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First of two parts.
Without a doubt, Milwaukee has its share of problems.
But we also have so much to be thankful for.
With this in mind, we asked residents who have contributed to our Community Voices feature: “What is a person, project, organization, institution or movement that you are thankful for that’s making an impact in Milwaukee?”
Portia Cobb is a professor at UW-Milwaukee and filmmaker and wrote “How questioning a simple checkout procedure led to complex questions of racial profiling and ‘pent up anger against whites.’”
The question of gratitude is always a humbling one. It silences all the inner chatter about the outside forces in our daily comings and goings, where reflection is often difficult to wrangle.
This year has been one of highs and lows, but by nature I feel fortunate to have had the support of members of an expanding community help me navigate and stay the course of good. It is often easier to be negative and add to the negative than it is to create positive within experiences that have been negative.
Most recently I have been overwhelmed with gratitude for neighbors in a neighborhood where I have at times felt estranged. When I was t-boned by a reckless and willful driver who ignored a stop sign, totaled my vehicle and then took off, those very “strangers” in my own neighborhood came to my aid, as witnesses. I found myself shedding some of the stereotypes I realized I held of them.
Similarly, after suffering a situation of profiling earlier in the year, I have found allies in “strangers” and those who are working for the good in our city by volunteering their time and hearts to create safe spaces for discussions toward resolution and sustainable transformation toward the good in our “good city.”
The Buddhist teachings that I have embraced since my 20s continue to help me reset my own impulses to spin out. These teachings have reminded me to observe my own mind and actions; and to realize deeply that causes and effects in my life are not separate from every person I meet and encounter in my environment and community. It helps me realize with deep reflection that I am to embrace all circumstances as an opportunity to expand my lesser self, which will then serve to change things in my environment that cause harm.
I have become appreciative of those within our city — too many to name — who have selflessly taken action to promote the essence of goodness and equity for all. I am deeply appreciative of students, of faculty, of artists, of the architects of safety and inclusivity that we all desire. I am thankful for life. I am learning with each season in my life that friends, associates, strangers and the community spaces we share on this planet are not coincidental or separate from me.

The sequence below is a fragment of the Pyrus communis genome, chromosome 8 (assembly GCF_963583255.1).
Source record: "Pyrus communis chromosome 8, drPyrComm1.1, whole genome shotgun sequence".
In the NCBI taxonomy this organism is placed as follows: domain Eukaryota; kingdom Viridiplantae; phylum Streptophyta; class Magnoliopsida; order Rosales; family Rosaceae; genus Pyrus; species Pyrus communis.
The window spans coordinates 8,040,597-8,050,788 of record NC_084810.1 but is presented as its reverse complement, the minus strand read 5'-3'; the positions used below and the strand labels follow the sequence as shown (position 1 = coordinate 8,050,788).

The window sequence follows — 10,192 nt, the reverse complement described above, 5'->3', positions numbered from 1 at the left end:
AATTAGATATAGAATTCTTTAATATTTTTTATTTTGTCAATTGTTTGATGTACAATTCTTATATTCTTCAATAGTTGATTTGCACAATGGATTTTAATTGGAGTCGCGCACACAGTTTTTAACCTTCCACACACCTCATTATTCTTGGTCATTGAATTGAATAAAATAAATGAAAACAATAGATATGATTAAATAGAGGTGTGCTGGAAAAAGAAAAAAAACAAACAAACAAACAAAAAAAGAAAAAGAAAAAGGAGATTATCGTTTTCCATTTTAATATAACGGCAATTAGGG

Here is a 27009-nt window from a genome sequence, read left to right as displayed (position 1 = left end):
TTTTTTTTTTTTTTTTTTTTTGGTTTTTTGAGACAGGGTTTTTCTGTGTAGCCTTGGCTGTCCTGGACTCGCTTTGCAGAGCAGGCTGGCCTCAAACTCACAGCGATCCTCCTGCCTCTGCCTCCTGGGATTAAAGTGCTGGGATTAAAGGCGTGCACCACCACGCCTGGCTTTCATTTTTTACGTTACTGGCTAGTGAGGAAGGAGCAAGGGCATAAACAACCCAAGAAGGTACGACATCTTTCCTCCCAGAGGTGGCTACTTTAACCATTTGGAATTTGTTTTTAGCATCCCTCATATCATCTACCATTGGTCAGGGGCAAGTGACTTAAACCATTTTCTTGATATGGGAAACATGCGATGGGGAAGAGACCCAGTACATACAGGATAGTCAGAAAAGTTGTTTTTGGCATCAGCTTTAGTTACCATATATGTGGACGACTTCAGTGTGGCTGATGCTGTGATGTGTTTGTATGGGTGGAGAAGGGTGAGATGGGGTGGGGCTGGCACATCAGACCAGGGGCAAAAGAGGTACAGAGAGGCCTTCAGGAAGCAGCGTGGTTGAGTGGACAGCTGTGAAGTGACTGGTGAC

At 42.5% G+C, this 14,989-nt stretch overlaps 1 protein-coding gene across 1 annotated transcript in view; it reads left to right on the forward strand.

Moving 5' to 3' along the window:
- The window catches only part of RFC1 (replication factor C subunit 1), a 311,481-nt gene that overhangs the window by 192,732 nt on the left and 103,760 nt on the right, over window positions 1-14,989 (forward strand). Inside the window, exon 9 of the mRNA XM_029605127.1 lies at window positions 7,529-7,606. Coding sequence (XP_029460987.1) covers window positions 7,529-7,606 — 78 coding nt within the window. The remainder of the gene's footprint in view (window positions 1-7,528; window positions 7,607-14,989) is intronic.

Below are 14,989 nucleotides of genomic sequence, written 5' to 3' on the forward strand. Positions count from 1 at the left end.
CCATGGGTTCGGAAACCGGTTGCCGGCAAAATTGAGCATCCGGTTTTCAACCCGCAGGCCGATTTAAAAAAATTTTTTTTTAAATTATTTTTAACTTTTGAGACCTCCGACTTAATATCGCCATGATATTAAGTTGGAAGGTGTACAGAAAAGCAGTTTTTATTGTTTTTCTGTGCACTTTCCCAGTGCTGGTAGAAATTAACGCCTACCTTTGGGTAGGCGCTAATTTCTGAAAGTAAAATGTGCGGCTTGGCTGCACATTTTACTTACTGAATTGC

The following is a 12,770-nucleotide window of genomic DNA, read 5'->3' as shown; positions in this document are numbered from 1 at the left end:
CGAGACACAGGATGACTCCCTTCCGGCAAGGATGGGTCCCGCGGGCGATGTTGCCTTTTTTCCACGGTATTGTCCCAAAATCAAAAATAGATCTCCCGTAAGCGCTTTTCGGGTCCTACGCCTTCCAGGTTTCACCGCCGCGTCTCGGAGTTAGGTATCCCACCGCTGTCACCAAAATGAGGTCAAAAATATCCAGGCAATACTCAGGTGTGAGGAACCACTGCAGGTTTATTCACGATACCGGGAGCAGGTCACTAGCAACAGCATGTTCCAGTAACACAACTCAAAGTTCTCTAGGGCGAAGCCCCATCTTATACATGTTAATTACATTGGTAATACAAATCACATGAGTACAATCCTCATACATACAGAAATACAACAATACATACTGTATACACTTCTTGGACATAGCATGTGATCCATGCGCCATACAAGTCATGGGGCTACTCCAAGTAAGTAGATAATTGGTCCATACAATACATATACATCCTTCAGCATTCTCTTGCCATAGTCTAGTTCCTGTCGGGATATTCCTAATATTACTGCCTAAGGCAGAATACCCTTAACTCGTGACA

I have tremendous gratitude for my dog Tico, who teaches me how to be better at being a human being. He connects me to others and to the beautiful natural spaces within Milwaukee that I have often taken for granted.
Renee Lynn Glembin is a lifelong Milwaukee resident, writer, teacher and social justice advocate who recently wrote “The loss of Strauss Brands is a win for Century City residents.”
I am thankful for Jocelyn Mason-Saffold, community outreach and education coordinator of SE-WI Planned Parenthood.
I met Jocelyn in 2016 at the ACLU Youth Social Justice Conference at the University of Wisconsin-Milwaukee. Because I work with teenagers, I know that there is a startling amount of misinformation among them about sexual health and identity.
So, I invited Jocelyn to come to my classroom to speak to my junior and senior high school students about creating and maintaining healthy relationships, taking care of themselves and understanding the gender spectrum.
Jocelyn is a natural, dynamic and authentic classroom presenter and she is unabashedly unafraid to talk about subjects that would make most of us blush. The kids instantly feel at ease with her as she answers all their questions and empowers them with knowledge and resources.
Jocelyn has come to my classroom a few times a year since then, even though every year Planned Parenthood, which provides valuable low cost reproductive health care and cancer screenings to thousands of women, has its budget slashed. Thankfully, this essential component to my students’ education has been able to continue and because of it, and skilled presenters like Jocelyn, hundreds of students have the information they need to make healthy choices for themselves.
Currently, there are 21 Planned Parenthood Health Centers across Wisconsin serving 60,000 people annually. No one is turned away for inability to pay.
Katie Avila Loughmiller